Thursday, October 10, 2013

EFI's CEO Rajan Uttamchandani is a finalist in the Ernst & Young Entrepreneur of the Year 2013


EFI's CEO Rajan Uttamchandani is a finalist in the Ernst & Young Entrepreneur of the Year 2013 awards, he got featured on the front page of Business World on October 10.




“My background in businesses helps, because I can best create value when I understand the business. And when you believe what you’re consulting for, you can also provide financing for it.” 
-Rajan A. Uttamchandani







The winners of the Entrepreneur Of The Year Philippines 2013 will be announced on Oct. 16, 2013 in an awards banquet at the Makati Shangri-La Hotel. The Entrepreneur Of The Year Philippines will represent the country in the World Entrepreneur Of The Year 2014 in Monte Carlo, Monaco in June 2014.

Read the story posted on Business World

Rajan Uttamchandani became involved in financing at a young age when he began working at his father’s company, Esquire International Financing, Inc. (EIFI). This experienced allowed him to gain knowledge and expertise in about every aspect of the industry. Mr. Uttamchandani graduated from Bentley University, Massachusetts USA, with a Bachelor’s Degree in Corporate Finance and Accounting. He completed his Masters in Entrepreneurship from the Asian Institute of Management and also finished the Key Executives Program for Owners, Presidents and Management at Harvard Business School.

While in the US, Mr. Uttamchandani worked for a bank to get into financial consulting but realized that it wasn’t the kind of work he was looking for. “It felt like they were just selling products, pushing them,” he said, “they weren’t really helping people.” “That for me wasn’t consulting, I didn’t see any value. In business you always want to create value and see where your competence is. I felt like a salesman because there was no thinking behind it, no intuition.”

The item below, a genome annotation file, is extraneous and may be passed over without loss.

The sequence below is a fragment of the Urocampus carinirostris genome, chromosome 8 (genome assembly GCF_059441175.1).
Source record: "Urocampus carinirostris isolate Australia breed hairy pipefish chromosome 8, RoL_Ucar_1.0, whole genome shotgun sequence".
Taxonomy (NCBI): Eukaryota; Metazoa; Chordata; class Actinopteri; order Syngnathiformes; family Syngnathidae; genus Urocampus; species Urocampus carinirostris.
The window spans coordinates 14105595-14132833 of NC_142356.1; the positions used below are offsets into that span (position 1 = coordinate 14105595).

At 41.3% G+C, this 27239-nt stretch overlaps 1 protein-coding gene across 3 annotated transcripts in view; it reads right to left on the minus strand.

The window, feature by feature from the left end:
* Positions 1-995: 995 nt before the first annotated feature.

In 2007 Mr. Uttamchandani joined EIFI to work in the SMEs and Microfinance Division. It was during this time that he founded the HELP foundation; a non-stock non-profit organization that provided microfinancing in rural areas. One of the insights he gained was that while financing was available to large corporations and microfinancing for microbusinesses, most SMEs lacked stable access to finance. “Banks would rather lend to large institutions that have capital and assets,” he explained. Seeing an opportunity to address this need, he decided to start EFI in 2011 address this problem.

EFI’s main targets are SMEs that have long term plans. “We offer professional networking to help clients prime their business for continuous growth and long term success. We want to help SMEs who eventually want to become a big player in their respective industries. We are very diversified in who we lend to, from maternity clinics to schools to construction companies,” states Mr. Uttamchandani.

EFI believes in building a true relationship with clients. “I think that sense of relationship where you’re willing to work with a client is what separates us from a bank or any other lender,” shares Mr. Uttamchandani. Unlike banks that have generic loan programs, EFI creates a tailor-made financial program that best fits a client’s needs, goals, current cash flows, capacity, and financial position. “We ask you about your business, like ‘how much are your sales?’ Then I come up with the daily revenue, and then we come up with expense figures. When we draw a financial statement for them, they now see a clearer picture of their business,” he explains.